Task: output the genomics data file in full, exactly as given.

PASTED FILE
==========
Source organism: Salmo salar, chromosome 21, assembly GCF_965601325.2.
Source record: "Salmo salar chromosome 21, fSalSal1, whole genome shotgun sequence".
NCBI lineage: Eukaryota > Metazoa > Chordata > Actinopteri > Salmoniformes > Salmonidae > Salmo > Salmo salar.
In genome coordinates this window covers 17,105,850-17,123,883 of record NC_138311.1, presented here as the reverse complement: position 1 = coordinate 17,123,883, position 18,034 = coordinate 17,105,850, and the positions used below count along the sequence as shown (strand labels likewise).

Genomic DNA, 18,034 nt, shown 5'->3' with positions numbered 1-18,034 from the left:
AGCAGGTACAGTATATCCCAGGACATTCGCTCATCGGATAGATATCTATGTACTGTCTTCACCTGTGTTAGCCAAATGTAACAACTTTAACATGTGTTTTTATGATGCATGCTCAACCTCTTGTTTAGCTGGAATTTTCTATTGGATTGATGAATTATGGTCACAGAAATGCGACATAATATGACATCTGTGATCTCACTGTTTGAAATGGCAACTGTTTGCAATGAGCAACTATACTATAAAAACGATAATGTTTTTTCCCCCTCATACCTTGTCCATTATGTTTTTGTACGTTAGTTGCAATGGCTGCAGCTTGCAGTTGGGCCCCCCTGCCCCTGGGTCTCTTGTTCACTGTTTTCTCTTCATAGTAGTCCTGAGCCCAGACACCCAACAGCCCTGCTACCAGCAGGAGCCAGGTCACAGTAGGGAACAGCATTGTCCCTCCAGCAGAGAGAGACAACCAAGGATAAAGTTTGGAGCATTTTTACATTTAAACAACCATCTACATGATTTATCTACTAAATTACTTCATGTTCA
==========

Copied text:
Source organism: Salmo salar, chromosome 21, assembly GCF_965601325.2.
Source record: "Salmo salar chromosome 21, fSalSal1, whole genome shotgun sequence".
NCBI lineage: Eukaryota > Metazoa > Chordata > Actinopteri > Salmoniformes > Salmonidae > Salmo > Salmo salar.
In genome coordinates this window covers 17,105,850-17,123,883 of record NC_138311.1, presented here as the reverse complement: position 1 = coordinate 17,123,883, position 18,034 = coordinate 17,105,850, and the positions used below count along the sequence as shown (strand labels likewise).

Genomic DNA, 18,034 nt, shown 5'->3' with positions numbered 1-18,034 from the left:
AGCAGGTACAGTATATCCCAGGACATTCGCTCATCGGATAGATATCTATGTACTGTCTTCACCTGTGTTAGCCAAATGTAACAACTTTAACATGTGTTTTTATGATGCATGCTCAACCTCTTGTTTAGCTGGAATTTTCTATTGGATTGATGAATTATGGTCACAGAAATGCGACATAATATGACATCTGTGATCTCACTGTTTGAAATGGCAACTGTTTGCAATGAGCAACTATACTATAAAAACGATAATGTTTTTTCCCCCTCATACCTTGTCCATTATGTTTTTGTACGTTAGTTGCAATGGCTGCAGCTTGCAGTTGGGCCCCCCTGCCCCTGGGTCTCTTGTTCACTGTTTTCTCTTCATAGTAGTCCTGAGCCCAGACACCCAACAGCCCTGCTACCAGCAGGAGCCAGGTCACAGTAGGGAACAGCATTGTCCCTCCAGCAGAGAGAGACAACCAAGGATAAAGTTTGGAGCATTTTTACATTTAAACAACCATCTACATGATTTATCTACTAAATTACTTCATGTTCA